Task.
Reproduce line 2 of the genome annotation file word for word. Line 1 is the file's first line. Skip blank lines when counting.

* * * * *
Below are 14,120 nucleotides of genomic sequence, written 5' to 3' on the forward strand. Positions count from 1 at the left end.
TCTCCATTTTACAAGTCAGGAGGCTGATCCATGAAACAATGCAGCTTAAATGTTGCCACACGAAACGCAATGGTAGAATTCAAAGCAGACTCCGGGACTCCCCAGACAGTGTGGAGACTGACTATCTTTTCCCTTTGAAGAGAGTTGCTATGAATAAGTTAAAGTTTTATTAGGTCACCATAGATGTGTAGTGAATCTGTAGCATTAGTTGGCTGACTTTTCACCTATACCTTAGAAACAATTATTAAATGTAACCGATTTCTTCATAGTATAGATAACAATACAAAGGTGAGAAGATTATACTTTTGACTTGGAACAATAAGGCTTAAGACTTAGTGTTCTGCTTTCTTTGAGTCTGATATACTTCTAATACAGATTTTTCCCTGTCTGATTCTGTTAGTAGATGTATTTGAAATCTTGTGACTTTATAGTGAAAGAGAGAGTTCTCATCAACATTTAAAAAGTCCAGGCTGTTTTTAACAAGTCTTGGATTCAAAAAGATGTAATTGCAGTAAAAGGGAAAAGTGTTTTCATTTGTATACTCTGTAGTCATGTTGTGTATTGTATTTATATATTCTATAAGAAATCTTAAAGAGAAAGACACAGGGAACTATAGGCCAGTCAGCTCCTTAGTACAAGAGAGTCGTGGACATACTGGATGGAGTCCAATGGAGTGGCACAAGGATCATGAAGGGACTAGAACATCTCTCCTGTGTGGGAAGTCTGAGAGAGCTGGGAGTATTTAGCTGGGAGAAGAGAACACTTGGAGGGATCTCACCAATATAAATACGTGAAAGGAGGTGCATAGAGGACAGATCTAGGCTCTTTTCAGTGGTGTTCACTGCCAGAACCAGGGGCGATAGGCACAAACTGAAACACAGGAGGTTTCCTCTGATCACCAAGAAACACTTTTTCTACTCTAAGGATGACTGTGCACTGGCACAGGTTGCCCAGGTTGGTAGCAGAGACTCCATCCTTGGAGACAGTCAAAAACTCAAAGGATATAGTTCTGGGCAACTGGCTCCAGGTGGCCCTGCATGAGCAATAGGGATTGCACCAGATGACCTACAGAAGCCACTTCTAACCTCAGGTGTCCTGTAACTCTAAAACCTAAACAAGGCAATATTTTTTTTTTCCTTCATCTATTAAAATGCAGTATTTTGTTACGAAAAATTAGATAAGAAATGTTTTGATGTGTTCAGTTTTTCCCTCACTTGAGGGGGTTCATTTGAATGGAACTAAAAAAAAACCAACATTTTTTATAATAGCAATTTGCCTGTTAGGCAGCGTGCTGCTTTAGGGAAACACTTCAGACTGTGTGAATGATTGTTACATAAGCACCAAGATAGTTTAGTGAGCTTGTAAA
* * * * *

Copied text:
TCTCCATTTTACAAGTCAGGAGGCTGATCCATGAAACAATGCAGCTTAAATGTTGCCACACGAAACGCAATGGTAGAATTCAAAGCAGACTCCGGGACTCCCCAGACAGTGTGGAGACTGACTATCTTTTCCCTTTGAAGAGAGTTGCTATGAATAAGTTAAAGTTTTATTAGGTCACCATAGATGTGTAGTGAATCTGTAGCATTAGTTGGCTGACTTTTCACCTATACCTTAGAAACAATTATTAAATGTAACCGATTTCTTCATAGTATAGATAACAATACAAAGGTGAGAAGATTATACTTTTGACTTGGAACAATAAGGCTTAAGACTTAGTGTTCTGCTTTCTTTGAGTCTGATATACTTCTAATACAGATTTTTCCCTGTCTGATTCTGTTAGTAGATGTATTTGAAATCTTGTGACTTTATAGTGAAAGAGAGAGTTCTCATCAACATTTAAAAAGTCCAGGCTGTTTTTAACAAGTCTTGGATTCAAAAAGATGTAATTGCAGTAAAAGGGAAAAGTGTTTTCATTTGTATACTCTGTAGTCATGTTGTGTATTGTATTTATATATTCTATAAGAAATCTTAAAGAGAAAGACACAGGGAACTATAGGCCAGTCAGCTCCTTAGTACAAGAGAGTCGTGGACATACTGGATGGAGTCCAATGGAGTGGCACAAGGATCATGAAGGGACTAGAACATCTCTCCTGTGTGGGAAGTCTGAGAGAGCTGGGAGTATTTAGCTGGGAGAAGAGAACACTTGGAGGGATCTCACCAATATAAATACGTGAAAGGAGGTGCATAGAGGACAGATCTAGGCTCTTTTCAGTGGTGTTCACTGCCAGAACCAGGGGCGATAGGCACAAACTGAAACACAGGAGGTTTCCTCTGATCACCAAGAAACACTTTTTCTACTCTAAGGATGACTGTGCACTGGCACAGGTTGCCCAGGTTGGTAGCAGAGACTCCATCCTTGGAGACAGTCAAAAACTCAAAGGATATAGTTCTGGGCAACTGGCTCCAGGTGGCCCTGCATGAGCAATAGGGATTGCACCAGATGACCTACAGAAGCCACTTCTAACCTCAGGTGTCCTGTAACTCTAAAACCTAAACAAGGCAATATTTTTTTTTTCCTTCATCTATTAAAATGCAGTATTTTGTTACGAAAAATTAGATAAGAAATGTTTTGATGTGTTCAGTTTTTCCCTCACTTGAGGGGGTTCATTTGAATGGAACTAAAAAAAAACCAACATTTTTTATAATAGCAATTTGCCTGTTAGGCAGCGTGCTGCTTTAGGGAAACACTTCAGACTGTGTGAATGATTGTTACATAAGCACCAAGATAGTTTAGTGAGCTTGTAAA